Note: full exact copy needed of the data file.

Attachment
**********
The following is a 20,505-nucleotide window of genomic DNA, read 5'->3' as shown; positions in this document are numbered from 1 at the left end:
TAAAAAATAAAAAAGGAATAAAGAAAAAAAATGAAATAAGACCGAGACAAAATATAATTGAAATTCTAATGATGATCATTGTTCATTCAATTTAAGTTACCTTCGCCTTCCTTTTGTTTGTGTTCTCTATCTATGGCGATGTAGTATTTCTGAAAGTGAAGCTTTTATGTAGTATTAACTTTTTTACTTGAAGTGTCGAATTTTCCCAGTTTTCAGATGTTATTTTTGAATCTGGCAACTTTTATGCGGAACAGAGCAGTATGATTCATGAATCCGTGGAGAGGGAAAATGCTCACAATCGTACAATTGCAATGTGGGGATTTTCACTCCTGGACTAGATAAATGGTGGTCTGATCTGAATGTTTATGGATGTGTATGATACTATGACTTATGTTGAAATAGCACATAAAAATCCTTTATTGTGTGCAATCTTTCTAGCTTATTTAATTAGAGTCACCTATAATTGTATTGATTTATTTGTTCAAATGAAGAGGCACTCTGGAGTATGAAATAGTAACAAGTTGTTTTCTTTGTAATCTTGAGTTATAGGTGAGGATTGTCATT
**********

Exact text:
The following is a 20,505-nucleotide window of genomic DNA, read 5'->3' as shown; positions in this document are numbered from 1 at the left end:
TAAAAAATAAAAAAGGAATAAAGAAAAAAAATGAAATAAGACCGAGACAAAATATAATTGAAATTCTAATGATGATCATTGTTCATTCAATTTAAGTTACCTTCGCCTTCCTTTTGTTTGTGTTCTCTATCTATGGCGATGTAGTATTTCTGAAAGTGAAGCTTTTATGTAGTATTAACTTTTTTACTTGAAGTGTCGAATTTTCCCAGTTTTCAGATGTTATTTTTGAATCTGGCAACTTTTATGCGGAACAGAGCAGTATGATTCATGAATCCGTGGAGAGGGAAAATGCTCACAATCGTACAATTGCAATGTGGGGATTTTCACTCCTGGACTAGATAAATGGTGGTCTGATCTGAATGTTTATGGATGTGTATGATACTATGACTTATGTTGAAATAGCACATAAAAATCCTTTATTGTGTGCAATCTTTCTAGCTTATTTAATTAGAGTCACCTATAATTGTATTGATTTATTTGTTCAAATGAAGAGGCACTCTGGAGTATGAAATAGTAACAAGTTGTTTTCTTTGTAATCTTGAGTTATAGGTGAGGATTGTCATT